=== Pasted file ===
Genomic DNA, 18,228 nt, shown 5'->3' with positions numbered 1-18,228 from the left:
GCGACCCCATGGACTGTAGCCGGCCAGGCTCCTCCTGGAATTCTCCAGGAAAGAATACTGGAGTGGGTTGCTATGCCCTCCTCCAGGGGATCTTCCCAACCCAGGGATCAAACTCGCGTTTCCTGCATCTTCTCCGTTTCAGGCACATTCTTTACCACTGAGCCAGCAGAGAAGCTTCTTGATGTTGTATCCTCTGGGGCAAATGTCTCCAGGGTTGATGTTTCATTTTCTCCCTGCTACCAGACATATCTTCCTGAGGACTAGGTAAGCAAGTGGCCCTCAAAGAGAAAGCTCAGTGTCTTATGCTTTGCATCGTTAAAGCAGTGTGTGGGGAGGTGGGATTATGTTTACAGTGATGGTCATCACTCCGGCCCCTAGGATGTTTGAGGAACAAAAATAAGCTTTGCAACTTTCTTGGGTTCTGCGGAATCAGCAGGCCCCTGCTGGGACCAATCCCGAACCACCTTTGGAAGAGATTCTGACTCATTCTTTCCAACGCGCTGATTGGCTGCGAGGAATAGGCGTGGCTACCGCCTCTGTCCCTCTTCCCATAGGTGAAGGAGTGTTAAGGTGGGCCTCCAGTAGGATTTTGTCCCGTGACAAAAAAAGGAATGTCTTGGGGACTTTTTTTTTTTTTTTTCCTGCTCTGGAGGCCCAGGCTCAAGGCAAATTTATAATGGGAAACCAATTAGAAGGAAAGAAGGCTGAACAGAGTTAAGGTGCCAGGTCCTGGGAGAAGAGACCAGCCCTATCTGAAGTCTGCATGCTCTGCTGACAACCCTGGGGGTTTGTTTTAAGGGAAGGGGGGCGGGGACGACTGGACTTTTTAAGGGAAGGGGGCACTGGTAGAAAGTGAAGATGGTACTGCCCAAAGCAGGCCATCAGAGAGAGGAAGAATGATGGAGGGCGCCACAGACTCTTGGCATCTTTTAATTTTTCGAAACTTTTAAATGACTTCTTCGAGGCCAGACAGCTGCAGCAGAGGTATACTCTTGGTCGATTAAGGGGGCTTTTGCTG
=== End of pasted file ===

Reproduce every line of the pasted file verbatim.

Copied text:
Genomic DNA, 18,228 nt, shown 5'->3' with positions numbered 1-18,228 from the left:
GCGACCCCATGGACTGTAGCCGGCCAGGCTCCTCCTGGAATTCTCCAGGAAAGAATACTGGAGTGGGTTGCTATGCCCTCCTCCAGGGGATCTTCCCAACCCAGGGATCAAACTCGCGTTTCCTGCATCTTCTCCGTTTCAGGCACATTCTTTACCACTGAGCCAGCAGAGAAGCTTCTTGATGTTGTATCCTCTGGGGCAAATGTCTCCAGGGTTGATGTTTCATTTTCTCCCTGCTACCAGACATATCTTCCTGAGGACTAGGTAAGCAAGTGGCCCTCAAAGAGAAAGCTCAGTGTCTTATGCTTTGCATCGTTAAAGCAGTGTGTGGGGAGGTGGGATTATGTTTACAGTGATGGTCATCACTCCGGCCCCTAGGATGTTTGAGGAACAAAAATAAGCTTTGCAACTTTCTTGGGTTCTGCGGAATCAGCAGGCCCCTGCTGGGACCAATCCCGAACCACCTTTGGAAGAGATTCTGACTCATTCTTTCCAACGCGCTGATTGGCTGCGAGGAATAGGCGTGGCTACCGCCTCTGTCCCTCTTCCCATAGGTGAAGGAGTGTTAAGGTGGGCCTCCAGTAGGATTTTGTCCCGTGACAAAAAAAGGAATGTCTTGGGGACTTTTTTTTTTTTTTTTCCTGCTCTGGAGGCCCAGGCTCAAGGCAAATTTATAATGGGAAACCAATTAGAAGGAAAGAAGGCTGAACAGAGTTAAGGTGCCAGGTCCTGGGAGAAGAGACCAGCCCTATCTGAAGTCTGCATGCTCTGCTGACAACCCTGGGGGTTTGTTTTAAGGGAAGGGGGGCGGGGACGACTGGACTTTTTAAGGGAAGGGGGCACTGGTAGAAAGTGAAGATGGTACTGCCCAAAGCAGGCCATCAGAGAGAGGAAGAATGATGGAGGGCGCCACAGACTCTTGGCATCTTTTAATTTTTCGAAACTTTTAAATGACTTCTTCGAGGCCAGACAGCTGCAGCAGAGGTATACTCTTGGTCGATTAAGGGGGCTTTTGCTG